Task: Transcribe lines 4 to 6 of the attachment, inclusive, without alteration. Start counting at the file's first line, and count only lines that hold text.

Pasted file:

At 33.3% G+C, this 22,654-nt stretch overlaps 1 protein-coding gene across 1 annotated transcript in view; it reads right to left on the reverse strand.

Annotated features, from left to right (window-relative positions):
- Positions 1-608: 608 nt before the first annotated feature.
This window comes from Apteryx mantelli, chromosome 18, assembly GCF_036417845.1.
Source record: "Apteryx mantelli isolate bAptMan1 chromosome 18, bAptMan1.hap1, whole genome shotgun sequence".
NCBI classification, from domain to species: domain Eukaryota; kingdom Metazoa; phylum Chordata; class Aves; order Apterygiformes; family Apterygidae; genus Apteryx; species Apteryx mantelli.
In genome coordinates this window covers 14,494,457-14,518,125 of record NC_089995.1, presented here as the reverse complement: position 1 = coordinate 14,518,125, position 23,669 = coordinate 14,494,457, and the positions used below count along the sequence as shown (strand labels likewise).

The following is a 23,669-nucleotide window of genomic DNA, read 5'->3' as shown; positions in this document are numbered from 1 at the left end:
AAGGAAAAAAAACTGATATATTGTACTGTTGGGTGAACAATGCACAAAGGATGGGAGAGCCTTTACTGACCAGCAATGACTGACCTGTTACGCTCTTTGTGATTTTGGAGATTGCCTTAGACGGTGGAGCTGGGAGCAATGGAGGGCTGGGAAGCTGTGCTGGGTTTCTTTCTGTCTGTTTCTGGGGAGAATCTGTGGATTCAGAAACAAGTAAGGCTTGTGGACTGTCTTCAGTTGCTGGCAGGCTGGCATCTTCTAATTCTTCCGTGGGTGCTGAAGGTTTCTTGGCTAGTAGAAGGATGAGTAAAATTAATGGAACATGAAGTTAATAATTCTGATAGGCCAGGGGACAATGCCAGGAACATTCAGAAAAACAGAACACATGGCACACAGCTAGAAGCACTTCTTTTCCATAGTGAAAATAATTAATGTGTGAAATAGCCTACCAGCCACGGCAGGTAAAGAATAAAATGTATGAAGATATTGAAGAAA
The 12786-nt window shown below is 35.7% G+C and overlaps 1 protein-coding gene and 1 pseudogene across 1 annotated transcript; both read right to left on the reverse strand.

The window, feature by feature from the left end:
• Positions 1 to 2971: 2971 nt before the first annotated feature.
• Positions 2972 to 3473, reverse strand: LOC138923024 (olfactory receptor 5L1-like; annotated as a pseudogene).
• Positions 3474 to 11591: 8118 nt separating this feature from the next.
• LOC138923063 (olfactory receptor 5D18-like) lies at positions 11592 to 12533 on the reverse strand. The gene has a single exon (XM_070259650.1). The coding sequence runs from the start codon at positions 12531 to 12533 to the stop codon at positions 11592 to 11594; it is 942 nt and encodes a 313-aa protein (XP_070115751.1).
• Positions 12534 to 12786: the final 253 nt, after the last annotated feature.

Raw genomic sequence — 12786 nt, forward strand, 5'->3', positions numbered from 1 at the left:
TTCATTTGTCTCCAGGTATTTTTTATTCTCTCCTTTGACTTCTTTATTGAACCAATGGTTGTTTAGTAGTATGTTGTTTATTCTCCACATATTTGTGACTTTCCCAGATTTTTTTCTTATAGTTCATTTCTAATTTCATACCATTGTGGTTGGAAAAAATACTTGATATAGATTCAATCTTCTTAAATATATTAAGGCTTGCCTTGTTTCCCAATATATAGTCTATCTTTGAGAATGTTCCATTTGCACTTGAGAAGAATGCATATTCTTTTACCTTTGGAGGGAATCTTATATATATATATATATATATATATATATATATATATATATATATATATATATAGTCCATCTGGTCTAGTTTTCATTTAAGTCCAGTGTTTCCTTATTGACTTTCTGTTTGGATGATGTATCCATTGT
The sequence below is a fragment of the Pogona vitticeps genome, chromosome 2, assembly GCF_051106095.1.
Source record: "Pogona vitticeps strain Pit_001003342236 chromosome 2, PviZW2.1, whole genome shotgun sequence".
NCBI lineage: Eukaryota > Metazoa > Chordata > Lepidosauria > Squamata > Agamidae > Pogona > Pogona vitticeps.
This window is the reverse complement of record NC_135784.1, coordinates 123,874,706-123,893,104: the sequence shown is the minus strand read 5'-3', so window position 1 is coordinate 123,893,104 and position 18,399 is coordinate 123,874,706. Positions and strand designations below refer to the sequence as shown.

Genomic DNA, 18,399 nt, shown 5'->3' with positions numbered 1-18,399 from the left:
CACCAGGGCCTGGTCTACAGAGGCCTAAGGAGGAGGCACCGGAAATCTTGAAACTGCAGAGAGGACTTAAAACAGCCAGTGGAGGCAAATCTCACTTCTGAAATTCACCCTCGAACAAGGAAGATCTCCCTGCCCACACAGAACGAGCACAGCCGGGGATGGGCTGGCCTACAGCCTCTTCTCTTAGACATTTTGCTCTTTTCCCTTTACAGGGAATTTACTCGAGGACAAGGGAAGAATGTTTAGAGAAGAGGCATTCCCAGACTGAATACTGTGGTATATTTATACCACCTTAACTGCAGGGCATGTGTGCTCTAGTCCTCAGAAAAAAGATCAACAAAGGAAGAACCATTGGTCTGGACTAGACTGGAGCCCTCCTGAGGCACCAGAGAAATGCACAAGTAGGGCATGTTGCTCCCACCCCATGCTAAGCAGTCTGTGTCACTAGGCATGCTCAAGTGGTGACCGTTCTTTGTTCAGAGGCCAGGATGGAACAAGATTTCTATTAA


This window comes from Apteryx mantelli, chromosome 18, assembly GCF_036417845.1.
Source record: "Apteryx mantelli isolate bAptMan1 chromosome 18, bAptMan1.hap1, whole genome shotgun sequence".
NCBI classification, from domain to species: domain Eukaryota; kingdom Metazoa; phylum Chordata; class Aves; order Apterygiformes; family Apterygidae; genus Apteryx; species Apteryx mantelli.